During my first few years at the U.S. Attorney’s Office, I worked in the civil division defending federal agents in Bivens actions and leading complex civil fraud qui tam actions. In late 2018, I moved to the criminal division and started prosecuting small drug and gun crimes and some immigration fraud cases. Earlier this year, I moved to the health care fraud unit, where I now prosecute health care providers who defraud Medicare and insurance companies.
Q: What advice do you have for today’s law students?
The best advice I can give is to make yourself knowledgeable. Have an understanding of your priorities, the strength of your law school in various regions of the country and how to best sell yourself. Rankings, program reputation, alumni connections and grades are extremely important with employers—they can open doors for you or they can shut them. Once you have proven yourself, they matter less, but they are crucial early in your career. And, of course, network. The more exposure you can obtain during law school to the profession and the different opportunities that are out there, the better sense you will have of the career path you want to take.
Q: You recently published your first novel, Not Today, Fred. Tell us more about your motivations to write the book and your process to complete it?
Truthfully, prior to writing Not Today, Fred, the last time I wrote creatively was back in high school. Usually, I am an upbeat and optimistic person, but in early 2017, I felt like a black cloud was hanging over me. I could not shake it. I was not feeling fulfilled at work, I had issues at home, and for the first time I felt uncertain about where my future was heading. To help deal with how I was feeling, I turned to writing, and it became a therapeutic outlet. My writing morphed into my novel, a romantic comedy about a man who uses humor to cope with his depression and a new girlfriend helps pull him out of his funk.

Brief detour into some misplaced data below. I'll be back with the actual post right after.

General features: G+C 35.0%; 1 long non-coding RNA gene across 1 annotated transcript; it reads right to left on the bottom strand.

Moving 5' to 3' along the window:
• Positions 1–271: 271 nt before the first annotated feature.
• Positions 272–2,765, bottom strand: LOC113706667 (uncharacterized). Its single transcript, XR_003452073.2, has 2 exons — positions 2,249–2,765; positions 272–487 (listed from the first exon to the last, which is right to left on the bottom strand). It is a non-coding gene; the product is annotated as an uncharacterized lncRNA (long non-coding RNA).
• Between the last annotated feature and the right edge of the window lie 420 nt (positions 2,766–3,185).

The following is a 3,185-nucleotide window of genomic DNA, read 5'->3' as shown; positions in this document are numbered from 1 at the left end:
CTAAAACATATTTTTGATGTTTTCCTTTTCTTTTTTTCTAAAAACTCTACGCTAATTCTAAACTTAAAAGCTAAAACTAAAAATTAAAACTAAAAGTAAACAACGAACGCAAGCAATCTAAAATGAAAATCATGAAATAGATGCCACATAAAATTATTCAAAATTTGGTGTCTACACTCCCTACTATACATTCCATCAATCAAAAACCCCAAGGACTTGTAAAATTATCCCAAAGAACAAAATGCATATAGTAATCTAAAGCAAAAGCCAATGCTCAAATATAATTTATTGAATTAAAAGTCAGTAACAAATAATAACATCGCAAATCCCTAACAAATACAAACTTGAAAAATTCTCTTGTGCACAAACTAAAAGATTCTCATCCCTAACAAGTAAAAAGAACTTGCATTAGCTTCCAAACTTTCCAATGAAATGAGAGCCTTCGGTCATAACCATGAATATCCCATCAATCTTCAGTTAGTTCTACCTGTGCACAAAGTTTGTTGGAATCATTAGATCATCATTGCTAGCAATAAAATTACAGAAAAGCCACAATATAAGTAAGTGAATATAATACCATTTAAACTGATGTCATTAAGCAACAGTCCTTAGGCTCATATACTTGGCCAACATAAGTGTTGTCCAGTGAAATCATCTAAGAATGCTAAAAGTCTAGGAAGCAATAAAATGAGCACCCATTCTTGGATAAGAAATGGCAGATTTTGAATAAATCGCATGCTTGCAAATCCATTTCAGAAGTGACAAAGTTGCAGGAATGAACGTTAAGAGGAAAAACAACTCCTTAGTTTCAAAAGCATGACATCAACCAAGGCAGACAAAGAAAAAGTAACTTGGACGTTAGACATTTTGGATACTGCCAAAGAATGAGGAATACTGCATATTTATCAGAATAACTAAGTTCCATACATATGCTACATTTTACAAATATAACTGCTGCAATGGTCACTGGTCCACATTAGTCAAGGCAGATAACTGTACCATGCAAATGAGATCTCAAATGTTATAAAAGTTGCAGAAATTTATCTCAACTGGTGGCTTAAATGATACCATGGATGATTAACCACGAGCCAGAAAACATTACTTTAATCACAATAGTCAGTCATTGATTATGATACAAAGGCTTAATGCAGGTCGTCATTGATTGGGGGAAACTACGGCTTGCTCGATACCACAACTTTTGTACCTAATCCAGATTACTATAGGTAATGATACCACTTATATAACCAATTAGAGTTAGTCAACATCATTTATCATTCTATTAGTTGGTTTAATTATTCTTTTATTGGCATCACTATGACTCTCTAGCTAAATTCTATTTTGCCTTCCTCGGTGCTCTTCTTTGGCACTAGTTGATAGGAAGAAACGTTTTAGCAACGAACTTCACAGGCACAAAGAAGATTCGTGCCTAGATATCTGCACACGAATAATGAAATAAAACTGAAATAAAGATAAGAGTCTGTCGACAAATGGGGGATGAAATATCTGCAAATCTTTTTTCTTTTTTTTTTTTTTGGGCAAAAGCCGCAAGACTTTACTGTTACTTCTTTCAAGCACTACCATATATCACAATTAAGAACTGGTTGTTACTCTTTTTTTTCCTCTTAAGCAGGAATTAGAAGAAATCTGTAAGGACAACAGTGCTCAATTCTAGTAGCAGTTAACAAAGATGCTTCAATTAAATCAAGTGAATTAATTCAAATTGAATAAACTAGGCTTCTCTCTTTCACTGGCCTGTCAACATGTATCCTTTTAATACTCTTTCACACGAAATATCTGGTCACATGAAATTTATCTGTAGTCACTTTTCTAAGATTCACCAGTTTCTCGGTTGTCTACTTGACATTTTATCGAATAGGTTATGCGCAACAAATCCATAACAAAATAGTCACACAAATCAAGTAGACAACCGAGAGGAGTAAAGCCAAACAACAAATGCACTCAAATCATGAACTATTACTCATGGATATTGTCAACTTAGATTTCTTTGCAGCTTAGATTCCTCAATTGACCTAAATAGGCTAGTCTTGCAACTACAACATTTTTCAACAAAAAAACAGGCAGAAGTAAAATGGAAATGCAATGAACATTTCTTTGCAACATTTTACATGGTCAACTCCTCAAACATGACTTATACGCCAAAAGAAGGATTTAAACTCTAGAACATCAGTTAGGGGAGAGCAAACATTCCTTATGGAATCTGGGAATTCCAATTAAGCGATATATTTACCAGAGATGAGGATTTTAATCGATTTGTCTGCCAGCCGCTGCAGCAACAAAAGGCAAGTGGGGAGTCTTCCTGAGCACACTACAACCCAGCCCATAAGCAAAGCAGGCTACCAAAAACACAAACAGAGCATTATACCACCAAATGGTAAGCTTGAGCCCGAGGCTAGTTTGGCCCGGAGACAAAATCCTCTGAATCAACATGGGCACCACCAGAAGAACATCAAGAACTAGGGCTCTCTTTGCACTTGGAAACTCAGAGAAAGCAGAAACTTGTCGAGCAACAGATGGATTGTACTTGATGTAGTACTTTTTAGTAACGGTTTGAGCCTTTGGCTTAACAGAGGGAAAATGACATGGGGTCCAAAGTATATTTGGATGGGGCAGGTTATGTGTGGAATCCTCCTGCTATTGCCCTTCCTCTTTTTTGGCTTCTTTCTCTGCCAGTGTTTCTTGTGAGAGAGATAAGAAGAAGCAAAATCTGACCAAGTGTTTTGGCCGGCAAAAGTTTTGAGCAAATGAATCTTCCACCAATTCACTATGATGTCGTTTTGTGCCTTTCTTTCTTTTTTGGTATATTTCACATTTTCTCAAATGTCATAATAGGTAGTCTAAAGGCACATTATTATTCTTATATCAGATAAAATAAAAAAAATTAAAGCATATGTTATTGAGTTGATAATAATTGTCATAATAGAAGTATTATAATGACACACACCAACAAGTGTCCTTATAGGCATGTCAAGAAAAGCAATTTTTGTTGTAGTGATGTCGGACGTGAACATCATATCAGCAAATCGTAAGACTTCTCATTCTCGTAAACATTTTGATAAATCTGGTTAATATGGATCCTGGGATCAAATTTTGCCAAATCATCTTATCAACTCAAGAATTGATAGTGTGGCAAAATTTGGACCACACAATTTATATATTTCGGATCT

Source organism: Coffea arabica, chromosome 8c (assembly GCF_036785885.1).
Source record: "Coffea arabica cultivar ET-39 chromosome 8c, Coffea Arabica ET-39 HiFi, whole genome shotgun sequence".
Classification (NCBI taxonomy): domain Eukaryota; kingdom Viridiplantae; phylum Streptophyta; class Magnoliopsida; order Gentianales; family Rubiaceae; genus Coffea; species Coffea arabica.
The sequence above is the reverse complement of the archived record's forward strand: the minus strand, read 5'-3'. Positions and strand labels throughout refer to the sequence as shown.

In completing the book, I found that I love the creative writing process. I finished the first draft and started editing. From there, I shared the book with family and friends. They provided positive feedback and encouraged me to seek publishing. I quickly realized, however, that the difficult part was not writing the book, but getting literary agents and publishers to care about it.
It was a long road of editing, rejections from literary agents, and trying to make connections in the publishing industry. I thought about self-publishing, but then through a friend of a friend, I connected with Linda Roghaar at White River Press. White River Press decided to publish Not Today, Fred and provided critical support. After line editing, copy editing, proofreading, cover design and setting up distribution channels, Not Today, Fred was released in March. Paperback and eBook copies can be purchased wherever books are sold, including on Amazon and Barnes & Noble or through local bookstores.
As for the future, I am working to build my author platform. I am revising a second novel before I pitch it to literary agents in the hope of signing a contract with a traditional publisher, and I started writing a third novel. Finding the time to write can be challenging, especially during this pandemic, but I am excited to see where it takes me.